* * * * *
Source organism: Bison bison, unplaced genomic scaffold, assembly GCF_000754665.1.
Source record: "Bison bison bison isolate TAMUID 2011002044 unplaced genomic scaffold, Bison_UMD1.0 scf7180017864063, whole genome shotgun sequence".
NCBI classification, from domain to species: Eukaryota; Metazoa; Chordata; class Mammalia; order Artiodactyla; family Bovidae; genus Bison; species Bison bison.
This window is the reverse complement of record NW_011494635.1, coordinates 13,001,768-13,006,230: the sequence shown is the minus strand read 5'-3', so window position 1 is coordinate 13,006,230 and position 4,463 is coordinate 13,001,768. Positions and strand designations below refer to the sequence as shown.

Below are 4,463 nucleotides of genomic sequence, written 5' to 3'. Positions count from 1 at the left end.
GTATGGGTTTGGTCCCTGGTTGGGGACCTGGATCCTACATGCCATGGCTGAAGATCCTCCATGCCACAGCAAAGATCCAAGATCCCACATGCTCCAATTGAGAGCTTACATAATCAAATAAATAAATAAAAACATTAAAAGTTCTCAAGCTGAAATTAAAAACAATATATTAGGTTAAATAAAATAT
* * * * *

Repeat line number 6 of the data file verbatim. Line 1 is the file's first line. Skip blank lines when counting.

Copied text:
GTATGGGTTTGGTCCCTGGTTGGGGACCTGGATCCTACATGCCATGGCTGAAGATCCTCCATGCCACAGCAAAGATCCAAGATCCCACATGCTCCAATTGAGAGCTTACATAATCAAATAAATAAATAAAAACATTAAAAGTTCTCAAGCTGAAATTAAAAACAATATATTAGGTTAAATAAAATAT